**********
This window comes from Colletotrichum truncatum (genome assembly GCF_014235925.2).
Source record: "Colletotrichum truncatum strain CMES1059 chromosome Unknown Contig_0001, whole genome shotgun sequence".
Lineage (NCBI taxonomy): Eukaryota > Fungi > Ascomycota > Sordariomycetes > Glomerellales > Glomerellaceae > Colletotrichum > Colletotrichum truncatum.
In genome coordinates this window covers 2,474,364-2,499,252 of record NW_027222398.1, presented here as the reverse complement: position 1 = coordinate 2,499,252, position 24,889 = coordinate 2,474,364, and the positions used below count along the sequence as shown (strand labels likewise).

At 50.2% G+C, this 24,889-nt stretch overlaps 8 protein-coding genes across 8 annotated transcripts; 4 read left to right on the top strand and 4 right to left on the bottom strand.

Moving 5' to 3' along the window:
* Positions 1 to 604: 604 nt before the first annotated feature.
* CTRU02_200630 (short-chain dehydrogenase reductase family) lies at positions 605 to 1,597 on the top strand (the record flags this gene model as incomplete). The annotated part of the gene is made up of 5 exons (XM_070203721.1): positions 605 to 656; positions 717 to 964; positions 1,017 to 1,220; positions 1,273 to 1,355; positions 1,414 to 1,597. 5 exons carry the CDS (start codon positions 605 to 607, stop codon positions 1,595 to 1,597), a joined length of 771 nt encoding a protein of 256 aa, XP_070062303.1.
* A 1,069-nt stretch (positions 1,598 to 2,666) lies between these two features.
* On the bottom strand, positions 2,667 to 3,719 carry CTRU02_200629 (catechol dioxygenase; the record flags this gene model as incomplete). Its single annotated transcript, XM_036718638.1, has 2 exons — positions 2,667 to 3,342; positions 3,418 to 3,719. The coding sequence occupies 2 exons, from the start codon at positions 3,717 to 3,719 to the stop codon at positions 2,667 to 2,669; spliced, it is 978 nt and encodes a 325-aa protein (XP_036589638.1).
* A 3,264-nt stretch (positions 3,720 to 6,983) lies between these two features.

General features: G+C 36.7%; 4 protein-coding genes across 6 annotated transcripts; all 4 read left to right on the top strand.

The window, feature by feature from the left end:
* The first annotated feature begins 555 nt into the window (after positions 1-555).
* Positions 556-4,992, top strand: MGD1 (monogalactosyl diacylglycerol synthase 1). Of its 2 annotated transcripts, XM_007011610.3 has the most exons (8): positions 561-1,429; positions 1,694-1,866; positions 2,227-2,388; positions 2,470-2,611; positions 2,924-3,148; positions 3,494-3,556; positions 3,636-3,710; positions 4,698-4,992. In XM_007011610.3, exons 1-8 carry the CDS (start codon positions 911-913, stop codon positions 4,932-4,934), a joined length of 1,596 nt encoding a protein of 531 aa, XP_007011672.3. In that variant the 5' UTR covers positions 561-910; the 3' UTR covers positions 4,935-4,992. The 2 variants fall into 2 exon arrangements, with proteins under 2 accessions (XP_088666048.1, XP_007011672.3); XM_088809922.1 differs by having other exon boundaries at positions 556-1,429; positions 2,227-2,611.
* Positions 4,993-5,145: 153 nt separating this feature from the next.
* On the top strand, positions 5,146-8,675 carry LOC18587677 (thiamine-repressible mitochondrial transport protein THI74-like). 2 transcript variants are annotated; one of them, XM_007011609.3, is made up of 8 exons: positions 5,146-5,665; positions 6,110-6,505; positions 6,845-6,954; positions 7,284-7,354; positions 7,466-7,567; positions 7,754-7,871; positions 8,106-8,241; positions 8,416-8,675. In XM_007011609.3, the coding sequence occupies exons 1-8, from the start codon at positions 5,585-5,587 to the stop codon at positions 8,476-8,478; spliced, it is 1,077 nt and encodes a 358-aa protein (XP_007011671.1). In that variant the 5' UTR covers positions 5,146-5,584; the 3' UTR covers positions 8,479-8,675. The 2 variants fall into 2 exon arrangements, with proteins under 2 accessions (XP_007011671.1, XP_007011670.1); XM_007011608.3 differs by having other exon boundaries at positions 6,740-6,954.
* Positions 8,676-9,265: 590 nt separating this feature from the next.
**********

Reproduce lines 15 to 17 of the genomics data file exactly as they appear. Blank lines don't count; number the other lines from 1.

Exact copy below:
* Positions 556-4,992, top strand: MGD1 (monogalactosyl diacylglycerol synthase 1). Of its 2 annotated transcripts, XM_007011610.3 has the most exons (8): positions 561-1,429; positions 1,694-1,866; positions 2,227-2,388; positions 2,470-2,611; positions 2,924-3,148; positions 3,494-3,556; positions 3,636-3,710; positions 4,698-4,992. In XM_007011610.3, exons 1-8 carry the CDS (start codon positions 911-913, stop codon positions 4,932-4,934), a joined length of 1,596 nt encoding a protein of 531 aa, XP_007011672.3. In that variant the 5' UTR covers positions 561-910; the 3' UTR covers positions 4,935-4,992. The 2 variants fall into 2 exon arrangements, with proteins under 2 accessions (XP_088666048.1, XP_007011672.3); XM_088809922.1 differs by having other exon boundaries at positions 556-1,429; positions 2,227-2,611.
* Positions 4,993-5,145: 153 nt separating this feature from the next.
* On the top strand, positions 5,146-8,675 carry LOC18587677 (thiamine-repressible mitochondrial transport protein THI74-like). 2 transcript variants are annotated; one of them, XM_007011609.3, is made up of 8 exons: positions 5,146-5,665; positions 6,110-6,505; positions 6,845-6,954; positions 7,284-7,354; positions 7,466-7,567; positions 7,754-7,871; positions 8,106-8,241; positions 8,416-8,675. In XM_007011609.3, the coding sequence occupies exons 1-8, from the start codon at positions 5,585-5,587 to the stop codon at positions 8,476-8,478; spliced, it is 1,077 nt and encodes a 358-aa protein (XP_007011671.1). In that variant the 5' UTR covers positions 5,146-5,584; the 3' UTR covers positions 8,479-8,675. The 2 variants fall into 2 exon arrangements, with proteins under 2 accessions (XP_007011671.1, XP_007011670.1); XM_007011608.3 differs by having other exon boundaries at positions 6,740-6,954.